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Sanitation Champion

Eco-friendly sanitation wins proponent civilian award

Subburaman, who is credited with constructing India’s first community eco-san toilet, besides successfully installing various eco-friendly sanitation solutions, gets recognized with a Padma Shri

Subburaman, has been chosen for the Padma Shri Award for his sustained dedication towards total sanitation (Photo courtesy M. Subburaman)

The government primary school in Pagalavadi village in Thuraiyur administrative block of Tiruchirappalli – commonly referred to as Trichy – district boasts of SATO pan toilets. A product of LIXIL, the name SATO is derived from safe toilets.

The toilets need just 500ml of water because of a simple mechanical-cum-water seal in the pan. The water seal makes the toilet odour-free, thus making it hygienic. There are scores of schools in Tamil Nadu, especially in Trichy and nearby districts such as Perambalur and Krishnagiri.

As per UN statistics, 4.2 billion people worldwide lack safe sanitation services. The data also reveal that 673 million people still practice open defecation. While data pertaining to India shows good progress in terms of number of toilets built, the ground reality is different. Many of the toilets remain unused, especially in rural area, lack of water being one of the reasons.

However, Musiri administrative block in Trichy received the Tamil Nadu government’s award for total sanitation much before India’s campaign towards making all our villages and towns open defecation free (ODF). Musiri owes its recognition to M. Subburaman.

Subburaman is the founder director of Society for Community Organization and People’s Education (SCOPE), a development organization based at Trichy. SCOPE’s work in the water, sanitation and hygiene (WASH) sector, has earned Subburaman a Padma Shri, one of the highest civilian awards in the country.

Towards better sanitation

Subburaman started SCOPE in 1986. Initially the focus of SCOPE was rural development, especially helping villagers enhance their livelihood. As part of improving the living conditions and better sanitation, the non-governmental organization (NGO) constructed toilets too.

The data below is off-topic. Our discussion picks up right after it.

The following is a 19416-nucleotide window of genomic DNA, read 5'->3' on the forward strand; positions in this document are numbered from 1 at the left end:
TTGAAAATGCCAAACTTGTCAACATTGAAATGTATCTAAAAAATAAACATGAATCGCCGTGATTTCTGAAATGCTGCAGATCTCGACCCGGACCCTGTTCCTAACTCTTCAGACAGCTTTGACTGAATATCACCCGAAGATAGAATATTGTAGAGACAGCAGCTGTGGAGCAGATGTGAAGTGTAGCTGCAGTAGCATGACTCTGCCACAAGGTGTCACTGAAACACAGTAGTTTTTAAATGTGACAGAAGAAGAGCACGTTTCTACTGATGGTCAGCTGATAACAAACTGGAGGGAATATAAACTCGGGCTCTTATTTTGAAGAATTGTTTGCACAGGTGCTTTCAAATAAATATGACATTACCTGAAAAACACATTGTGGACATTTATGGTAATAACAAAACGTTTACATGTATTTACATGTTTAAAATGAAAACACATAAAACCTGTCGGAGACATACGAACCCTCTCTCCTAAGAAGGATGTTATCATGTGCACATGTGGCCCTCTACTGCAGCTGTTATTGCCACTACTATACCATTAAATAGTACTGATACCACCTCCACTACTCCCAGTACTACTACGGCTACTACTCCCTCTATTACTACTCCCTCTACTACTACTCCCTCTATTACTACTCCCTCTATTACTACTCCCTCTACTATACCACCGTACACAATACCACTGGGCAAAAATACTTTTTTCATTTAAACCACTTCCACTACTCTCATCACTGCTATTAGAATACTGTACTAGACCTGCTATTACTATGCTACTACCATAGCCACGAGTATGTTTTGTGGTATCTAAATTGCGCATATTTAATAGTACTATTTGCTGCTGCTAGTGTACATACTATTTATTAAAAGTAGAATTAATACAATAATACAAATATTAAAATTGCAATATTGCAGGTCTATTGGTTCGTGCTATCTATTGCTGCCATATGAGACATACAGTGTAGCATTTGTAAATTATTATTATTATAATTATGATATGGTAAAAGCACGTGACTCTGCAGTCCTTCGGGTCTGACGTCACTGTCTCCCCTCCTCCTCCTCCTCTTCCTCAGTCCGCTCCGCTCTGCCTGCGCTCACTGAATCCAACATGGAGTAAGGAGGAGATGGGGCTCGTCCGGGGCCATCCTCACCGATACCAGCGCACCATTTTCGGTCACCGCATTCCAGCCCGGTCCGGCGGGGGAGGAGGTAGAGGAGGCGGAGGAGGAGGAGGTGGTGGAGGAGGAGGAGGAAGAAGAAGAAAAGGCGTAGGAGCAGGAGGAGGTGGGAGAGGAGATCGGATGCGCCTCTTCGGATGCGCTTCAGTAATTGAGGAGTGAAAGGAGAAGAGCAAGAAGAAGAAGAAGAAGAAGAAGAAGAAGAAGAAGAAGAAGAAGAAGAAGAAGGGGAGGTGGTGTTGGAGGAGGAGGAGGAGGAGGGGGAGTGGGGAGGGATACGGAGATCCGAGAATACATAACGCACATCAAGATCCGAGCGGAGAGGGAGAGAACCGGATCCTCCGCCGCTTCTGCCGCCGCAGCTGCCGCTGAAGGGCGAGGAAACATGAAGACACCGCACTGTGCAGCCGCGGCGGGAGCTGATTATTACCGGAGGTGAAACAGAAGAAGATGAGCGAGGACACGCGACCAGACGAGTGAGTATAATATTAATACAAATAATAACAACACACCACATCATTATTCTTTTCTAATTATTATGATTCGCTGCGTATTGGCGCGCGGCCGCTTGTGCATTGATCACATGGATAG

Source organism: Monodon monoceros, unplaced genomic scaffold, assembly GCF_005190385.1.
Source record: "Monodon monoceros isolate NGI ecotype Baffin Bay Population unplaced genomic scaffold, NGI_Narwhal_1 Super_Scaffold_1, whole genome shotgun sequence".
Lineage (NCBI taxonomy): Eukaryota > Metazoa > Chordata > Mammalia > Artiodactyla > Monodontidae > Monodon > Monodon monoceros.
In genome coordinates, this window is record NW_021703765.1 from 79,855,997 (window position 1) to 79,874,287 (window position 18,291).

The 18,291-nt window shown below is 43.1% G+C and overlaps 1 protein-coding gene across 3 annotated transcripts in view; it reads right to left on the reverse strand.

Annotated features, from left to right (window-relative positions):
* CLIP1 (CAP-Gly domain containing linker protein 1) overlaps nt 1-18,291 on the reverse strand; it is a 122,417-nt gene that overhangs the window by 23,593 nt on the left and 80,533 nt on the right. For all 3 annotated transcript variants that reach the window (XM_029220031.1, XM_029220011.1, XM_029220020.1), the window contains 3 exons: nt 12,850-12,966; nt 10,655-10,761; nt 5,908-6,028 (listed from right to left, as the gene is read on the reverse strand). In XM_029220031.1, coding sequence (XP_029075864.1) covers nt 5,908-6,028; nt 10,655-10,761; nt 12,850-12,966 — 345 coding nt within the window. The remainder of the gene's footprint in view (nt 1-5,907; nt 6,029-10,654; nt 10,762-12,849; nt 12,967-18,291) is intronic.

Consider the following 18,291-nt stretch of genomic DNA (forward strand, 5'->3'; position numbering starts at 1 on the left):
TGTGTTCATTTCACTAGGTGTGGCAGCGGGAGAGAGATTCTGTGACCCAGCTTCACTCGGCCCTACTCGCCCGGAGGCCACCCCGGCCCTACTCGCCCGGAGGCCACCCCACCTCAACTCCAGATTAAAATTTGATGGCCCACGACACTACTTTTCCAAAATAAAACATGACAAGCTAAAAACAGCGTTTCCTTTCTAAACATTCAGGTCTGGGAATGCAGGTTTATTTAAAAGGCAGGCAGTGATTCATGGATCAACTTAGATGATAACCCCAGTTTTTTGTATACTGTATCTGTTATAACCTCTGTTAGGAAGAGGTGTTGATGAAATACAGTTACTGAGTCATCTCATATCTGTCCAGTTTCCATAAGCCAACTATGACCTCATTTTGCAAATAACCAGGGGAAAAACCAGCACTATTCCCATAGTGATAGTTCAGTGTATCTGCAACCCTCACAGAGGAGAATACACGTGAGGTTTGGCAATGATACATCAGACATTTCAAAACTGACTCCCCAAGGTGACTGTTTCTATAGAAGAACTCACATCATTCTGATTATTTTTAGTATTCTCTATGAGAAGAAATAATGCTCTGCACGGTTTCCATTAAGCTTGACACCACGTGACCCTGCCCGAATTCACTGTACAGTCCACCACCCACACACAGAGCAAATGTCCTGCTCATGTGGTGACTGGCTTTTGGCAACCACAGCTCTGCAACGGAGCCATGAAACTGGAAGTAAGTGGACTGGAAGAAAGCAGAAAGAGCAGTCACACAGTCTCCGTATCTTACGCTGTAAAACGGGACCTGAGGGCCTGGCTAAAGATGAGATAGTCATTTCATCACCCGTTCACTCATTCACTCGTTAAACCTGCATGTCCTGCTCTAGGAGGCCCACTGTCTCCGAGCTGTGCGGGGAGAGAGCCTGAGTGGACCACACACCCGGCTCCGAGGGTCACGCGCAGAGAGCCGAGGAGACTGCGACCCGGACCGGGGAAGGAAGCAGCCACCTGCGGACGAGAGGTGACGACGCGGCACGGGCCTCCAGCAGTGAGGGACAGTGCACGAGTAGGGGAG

Mangalam, in whose house the first eco-san toilet was built, no longer has privacy concerns, with the bonus of manure for her garden (Photo by Jency Samuel)

“Despite earning more because of various interventions, there was no perceptible change in the villagers living conditions,” recollected Subburaman. “They were spending more on healthcare.” It was then that he started focusing more on improving sanitation.

As the villages where SCOPE was working then are close to the banks of River Cauvery, the groundwater table is high. As this might lead to groundwater contamination, Subburaman ruled out construction of flush toilets, and sought alternate solutions.

Seeking sanitation solutions

It was during his search, Santha Sheela Nair, a civil servant (now retired) who has played key roles in initiating rainwater harvesting in Tamil Nadu and improving rural water supply among other WASH initiatives, arranged for a workshop.

“Paul Calvert of Belgium, who has been promoting ecological sanitation, conducted the training program,” Subburaman told “I voiced my concerns of constructing toilets in areas with high water table and rocky areas.”

When Subburaman and his team visited villages for sanitation campaigns, the villagers were not receptive. “The villagers would ask how they could construct toilets when they did not have proper drinking water,” recollected Subburaman. Calvert spoke in detail about the ecological sanitation toilets, commonly referred to as eco-san toilets, as the perfect solution.

Eco-san toilets

Eco-san toilets have pans raised above ground level with two chambers below. After use, no water is used, but ash or saw dust is sprinkled, enabling an easier composting process. The wash water is diverted separately to plants, after filtering through a bed of sand and canna plants.